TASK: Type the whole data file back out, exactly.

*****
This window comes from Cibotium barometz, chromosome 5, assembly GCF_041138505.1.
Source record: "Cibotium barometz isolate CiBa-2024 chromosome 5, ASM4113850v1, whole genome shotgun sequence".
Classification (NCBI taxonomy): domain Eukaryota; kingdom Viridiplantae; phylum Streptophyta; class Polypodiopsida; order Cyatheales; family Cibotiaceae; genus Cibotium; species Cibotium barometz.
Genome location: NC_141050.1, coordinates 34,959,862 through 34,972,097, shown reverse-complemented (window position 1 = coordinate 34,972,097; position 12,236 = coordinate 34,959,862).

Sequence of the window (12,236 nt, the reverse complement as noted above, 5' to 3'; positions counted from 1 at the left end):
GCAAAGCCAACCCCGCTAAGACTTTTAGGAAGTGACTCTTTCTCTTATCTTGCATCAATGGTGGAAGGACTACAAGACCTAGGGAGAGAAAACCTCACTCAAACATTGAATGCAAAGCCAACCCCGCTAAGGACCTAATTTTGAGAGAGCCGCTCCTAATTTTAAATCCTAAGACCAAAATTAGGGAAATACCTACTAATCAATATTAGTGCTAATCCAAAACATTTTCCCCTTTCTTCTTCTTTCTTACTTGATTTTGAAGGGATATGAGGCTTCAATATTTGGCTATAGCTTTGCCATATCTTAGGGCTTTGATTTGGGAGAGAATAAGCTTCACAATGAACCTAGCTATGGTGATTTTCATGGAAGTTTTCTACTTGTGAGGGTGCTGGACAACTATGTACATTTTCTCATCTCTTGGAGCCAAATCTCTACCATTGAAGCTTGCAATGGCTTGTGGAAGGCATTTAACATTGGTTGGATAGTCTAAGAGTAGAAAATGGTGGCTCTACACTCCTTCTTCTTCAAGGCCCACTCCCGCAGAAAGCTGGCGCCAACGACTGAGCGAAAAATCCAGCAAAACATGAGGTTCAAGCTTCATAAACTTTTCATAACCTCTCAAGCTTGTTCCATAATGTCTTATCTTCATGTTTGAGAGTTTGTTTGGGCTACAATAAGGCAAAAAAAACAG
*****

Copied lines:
This window comes from Cibotium barometz, chromosome 5, assembly GCF_041138505.1.
Source record: "Cibotium barometz isolate CiBa-2024 chromosome 5, ASM4113850v1, whole genome shotgun sequence".
Classification (NCBI taxonomy): domain Eukaryota; kingdom Viridiplantae; phylum Streptophyta; class Polypodiopsida; order Cyatheales; family Cibotiaceae; genus Cibotium; species Cibotium barometz.
Genome location: NC_141050.1, coordinates 34,959,862 through 34,972,097, shown reverse-complemented (window position 1 = coordinate 34,972,097; position 12,236 = coordinate 34,959,862).

Sequence of the window (12,236 nt, the reverse complement as noted above, 5' to 3'; positions counted from 1 at the left end):
GCAAAGCCAACCCCGCTAAGACTTTTAGGAAGTGACTCTTTCTCTTATCTTGCATCAATGGTGGAAGGACTACAAGACCTAGGGAGAGAAAACCTCACTCAAACATTGAATGCAAAGCCAACCCCGCTAAGGACCTAATTTTGAGAGAGCCGCTCCTAATTTTAAATCCTAAGACCAAAATTAGGGAAATACCTACTAATCAATATTAGTGCTAATCCAAAACATTTTCCCCTTTCTTCTTCTTTCTTACTTGATTTTGAAGGGATATGAGGCTTCAATATTTGGCTATAGCTTTGCCATATCTTAGGGCTTTGATTTGGGAGAGAATAAGCTTCACAATGAACCTAGCTATGGTGATTTTCATGGAAGTTTTCTACTTGTGAGGGTGCTGGACAACTATGTACATTTTCTCATCTCTTGGAGCCAAATCTCTACCATTGAAGCTTGCAATGGCTTGTGGAAGGCATTTAACATTGGTTGGATAGTCTAAGAGTAGAAAATGGTGGCTCTACACTCCTTCTTCTTCAAGGCCCACTCCCGCAGAAAGCTGGCGCCAACGACTGAGCGAAAAATCCAGCAAAACATGAGGTTCAAGCTTCATAAACTTTTCATAACCTCTCAAGCTTGTTCCATAATGTCTTATCTTCATGTTTGAGAGTTTGTTTGGGCTACAATAAGGCAAAAAAAACAG